Wednesday, August 16, 2017

Piper PA-28-180 Cherokee, N7781W: Accident occurred May 19, 2016 at Genesee County Airport (KGVQ), Batavia, New York


The National Transportation Safety Board did not travel to the scene of this accident.

Additional Participating Entity:
Federal Aviation Administration / Flight Standards District Office; Rochester, New York

Aviation Accident Factual Report - National Transportation Safety Board: https://app.ntsb.gov/pdf

Investigation Docket - National Transportation Safety Board: https://dms.ntsb.gov/pubdms

http://registry.faa.gov/N7781W




NTSB Identification: ERA16LA192
14 CFR Part 91: General Aviation
Accident occurred Thursday, May 19, 2016 in Batavia, NY
Aircraft: PIPER PA 28-180, registration: N7781W
Injuries: 1 Uninjured.

NTSB investigators may not have traveled in support of this investigation and used data provided by various sources to prepare this aircraft accident report.

On May 19, 2016, about 1320 eastern daylight time, a privately owned and operated Piper PA-28-180, N7781W, was substantially damaged during landing at Genesee County Airport (GVQ), Batavia, New York. The student pilot was not injured. Visual meteorological conditions prevailed at the time and no flight plan was filed for the instructional flight that was conducted under the provisions of 14 Code of Federal Regulations Part 91. The flight originated about 1300 from Akron Airport (9G3), Akron, New York.

The student pilot stated that he departed from 9G3 and flew to GVQ where he performed two uneventful touch-and-go landings on runway 28. During a third touch-and-go landing he landed uneventfully, retracted the flaps, and added engine power. He was utilizing some right rudder input as the airplane reached rotation speed (approximately 70 mph), and "pulled hard to the left," which he could not correct with full application of right rudder. As the airplane approached the left side of the runway, he noted runway signage, but because the airplane was at takeoff speed, he thought climbing above the signs would result in a safer outcome and continued the takeoff. The airplane departed the left side of the runway and while attempting to clear the signage off the left side of the runway, both wings collided with separate signs, which breached both fuel tanks. The pilot continued the takeoff and while turning left to land on a nearby road, he noted fuel streaming from the left fuel tank and the engine lost power. He flew under one set of powerlines and then over a second set before landing uneventfully on the road.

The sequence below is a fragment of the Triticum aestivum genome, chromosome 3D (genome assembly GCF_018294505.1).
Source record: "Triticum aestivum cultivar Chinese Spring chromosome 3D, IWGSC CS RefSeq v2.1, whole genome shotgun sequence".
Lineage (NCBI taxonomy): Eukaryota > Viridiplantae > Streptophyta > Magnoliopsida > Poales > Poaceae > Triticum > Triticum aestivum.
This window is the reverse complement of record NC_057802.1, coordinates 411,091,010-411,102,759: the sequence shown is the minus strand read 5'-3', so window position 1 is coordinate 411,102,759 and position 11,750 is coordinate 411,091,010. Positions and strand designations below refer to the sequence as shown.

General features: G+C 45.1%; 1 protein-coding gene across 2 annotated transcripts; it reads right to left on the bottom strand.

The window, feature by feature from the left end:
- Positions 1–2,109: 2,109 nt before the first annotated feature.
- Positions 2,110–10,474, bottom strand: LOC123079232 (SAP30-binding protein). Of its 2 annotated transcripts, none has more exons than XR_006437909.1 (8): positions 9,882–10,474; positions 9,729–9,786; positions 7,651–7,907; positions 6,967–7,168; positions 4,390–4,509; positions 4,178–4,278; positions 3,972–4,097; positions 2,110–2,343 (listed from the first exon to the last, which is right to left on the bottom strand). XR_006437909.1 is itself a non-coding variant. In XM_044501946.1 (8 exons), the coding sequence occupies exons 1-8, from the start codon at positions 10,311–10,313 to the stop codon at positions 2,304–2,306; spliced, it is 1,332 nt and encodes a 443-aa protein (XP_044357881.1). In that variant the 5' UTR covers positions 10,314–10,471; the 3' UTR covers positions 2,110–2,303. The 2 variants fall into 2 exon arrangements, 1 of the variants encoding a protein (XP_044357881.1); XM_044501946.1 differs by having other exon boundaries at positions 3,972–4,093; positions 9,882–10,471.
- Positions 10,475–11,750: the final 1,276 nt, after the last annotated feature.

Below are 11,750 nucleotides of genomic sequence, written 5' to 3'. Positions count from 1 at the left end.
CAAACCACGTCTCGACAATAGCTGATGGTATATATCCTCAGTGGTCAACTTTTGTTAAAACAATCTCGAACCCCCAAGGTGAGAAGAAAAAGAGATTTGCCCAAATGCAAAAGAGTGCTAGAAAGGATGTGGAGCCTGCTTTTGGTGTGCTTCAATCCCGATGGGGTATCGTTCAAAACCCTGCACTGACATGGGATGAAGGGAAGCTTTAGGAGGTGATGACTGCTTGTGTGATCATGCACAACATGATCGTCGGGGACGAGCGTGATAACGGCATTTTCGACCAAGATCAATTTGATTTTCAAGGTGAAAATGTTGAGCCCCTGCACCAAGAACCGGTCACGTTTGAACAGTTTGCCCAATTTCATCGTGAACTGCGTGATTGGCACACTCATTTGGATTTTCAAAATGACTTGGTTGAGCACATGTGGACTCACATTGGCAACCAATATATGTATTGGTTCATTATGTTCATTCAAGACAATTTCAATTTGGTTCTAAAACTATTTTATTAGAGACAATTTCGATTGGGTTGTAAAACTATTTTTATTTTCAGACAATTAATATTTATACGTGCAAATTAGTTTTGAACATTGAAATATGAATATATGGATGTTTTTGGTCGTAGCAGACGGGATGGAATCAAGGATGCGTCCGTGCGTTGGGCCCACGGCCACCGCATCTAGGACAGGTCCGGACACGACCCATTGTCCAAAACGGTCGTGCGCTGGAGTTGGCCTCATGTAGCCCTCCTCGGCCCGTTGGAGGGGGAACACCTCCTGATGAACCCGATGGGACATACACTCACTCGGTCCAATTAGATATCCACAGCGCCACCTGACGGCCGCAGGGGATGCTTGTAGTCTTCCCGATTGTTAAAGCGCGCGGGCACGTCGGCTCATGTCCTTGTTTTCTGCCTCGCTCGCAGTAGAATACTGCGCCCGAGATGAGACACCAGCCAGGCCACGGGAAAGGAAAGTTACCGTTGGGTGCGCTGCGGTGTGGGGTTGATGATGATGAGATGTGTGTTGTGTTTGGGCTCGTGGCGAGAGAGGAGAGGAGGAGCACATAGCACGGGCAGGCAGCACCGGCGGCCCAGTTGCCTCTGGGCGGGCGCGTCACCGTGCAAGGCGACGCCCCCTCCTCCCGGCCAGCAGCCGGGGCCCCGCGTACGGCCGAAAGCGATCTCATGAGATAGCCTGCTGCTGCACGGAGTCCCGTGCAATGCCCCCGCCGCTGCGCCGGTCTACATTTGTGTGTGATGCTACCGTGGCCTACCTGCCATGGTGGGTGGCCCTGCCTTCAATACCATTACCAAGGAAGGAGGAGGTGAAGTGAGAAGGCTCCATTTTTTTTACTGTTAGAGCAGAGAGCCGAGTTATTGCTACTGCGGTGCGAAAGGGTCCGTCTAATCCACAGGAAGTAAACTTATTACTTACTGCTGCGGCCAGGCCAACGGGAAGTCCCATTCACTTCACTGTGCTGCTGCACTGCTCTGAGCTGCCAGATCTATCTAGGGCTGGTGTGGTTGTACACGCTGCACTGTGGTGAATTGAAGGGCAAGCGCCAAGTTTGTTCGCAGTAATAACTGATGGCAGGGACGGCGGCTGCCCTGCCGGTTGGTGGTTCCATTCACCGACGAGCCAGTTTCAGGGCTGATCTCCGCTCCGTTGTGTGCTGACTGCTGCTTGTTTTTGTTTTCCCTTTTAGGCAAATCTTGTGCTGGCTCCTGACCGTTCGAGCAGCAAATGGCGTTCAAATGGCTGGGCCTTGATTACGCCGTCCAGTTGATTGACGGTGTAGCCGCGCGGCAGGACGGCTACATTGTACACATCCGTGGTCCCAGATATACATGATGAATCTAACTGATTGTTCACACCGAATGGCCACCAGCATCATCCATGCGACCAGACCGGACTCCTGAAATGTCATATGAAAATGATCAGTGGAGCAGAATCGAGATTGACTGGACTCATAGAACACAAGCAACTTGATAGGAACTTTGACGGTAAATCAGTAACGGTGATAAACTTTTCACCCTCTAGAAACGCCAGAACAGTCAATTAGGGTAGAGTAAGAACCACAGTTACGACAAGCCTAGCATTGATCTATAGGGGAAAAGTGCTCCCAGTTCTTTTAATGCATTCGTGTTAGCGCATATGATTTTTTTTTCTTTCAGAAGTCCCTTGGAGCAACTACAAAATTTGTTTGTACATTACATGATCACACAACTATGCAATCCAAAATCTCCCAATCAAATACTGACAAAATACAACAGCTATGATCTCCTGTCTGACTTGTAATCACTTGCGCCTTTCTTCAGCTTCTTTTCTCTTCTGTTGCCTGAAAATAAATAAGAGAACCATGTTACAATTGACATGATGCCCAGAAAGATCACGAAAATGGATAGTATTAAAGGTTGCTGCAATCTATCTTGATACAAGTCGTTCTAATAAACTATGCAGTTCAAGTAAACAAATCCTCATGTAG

Examination of the airport and airplane by a Federal Aviation Administration inspector revealed browning of grass beyond both impacted airport signs, and for a short distance past the point where the airplane became airborne. Both fuel tanks were breached; neither contained any fuel. Flight control continuity was confirmed for all flight controls. Examination of the impacted airport signs revealed their posts were frangible.

The pilot reported the wind to be from north at 8 mph with no gusts, while a weather observation taken about 26 minutes before the accident at an airport located about 22 nautical miles east-northeast from GVQ reported the wind was from 280° at 9 knots.





NTSB Identification: ERA16LA192
14 CFR Part 91: General Aviation
Accident occurred Thursday, May 19, 2016 in Batavia, NY
Aircraft: PIPER PA 28-180, registration: N7781W
Injuries: 1 Uninjured.

This is preliminary information, subject to change, and may contain errors. Any errors in this report will be corrected when the final report has been completed. NTSB investigators may not have traveled in support of this investigation and used data provided by various sources to prepare this aircraft accident report.

On May 19, 2016, about 1320 eastern daylight time, a Piper PA-28-180, N7781W, experienced a loss of control during a touch-and go landing and subsequently collided with airport signage at Genesee County Airport (GVQ), Batavia, New York. The student pilot, the sole occupant was not injured, and the airplane was substantially damaged. The airplane was registered to and operated a private individual, under the provisions of 14 Code of Federal Regulations (CFR) as a Part 91 instructional flight. Visual meteorological conditions prevailed at the time and no flight plan was filed for the flight which originated about 1300 from Akron Airport (9G3), Akron, New York.

The student pilot stated that he departed from 9G3 and flew to GVQ where he performed 2 uneventful touch-and-go landings on runway 28. After the second touch-and-go landing he remained in the traffic pattern for a third to the same runway and turned downwind, base, and final. With the flaps fully extended he landed uneventfully, retracted the flaps, and added power to take off again. With some right rudder input he reported the airplane veered to the left, which he could not correct with full right rudder input. He continued the takeoff and departed the runway. With airport signage ahead he attempted to climb but one wing collided with the sign. He continued and the other wing collided with another sign. He then became airborne, and while turning left to land on a nearby road, he noted fuel streaming from the left fuel tank. The engine subsequently lost power, and he flew under one set of powerlines and then over a second set of powerlines before landing uneventfully on the road.

Postaccident examination of the airport and airplane by a Federal Aviation Administration inspector revealed browning of grass beyond both impacted airport signs, and also for a short distance past the point where the airplane became airborne. Both fuel tanks were breached; neither contained any fuel.

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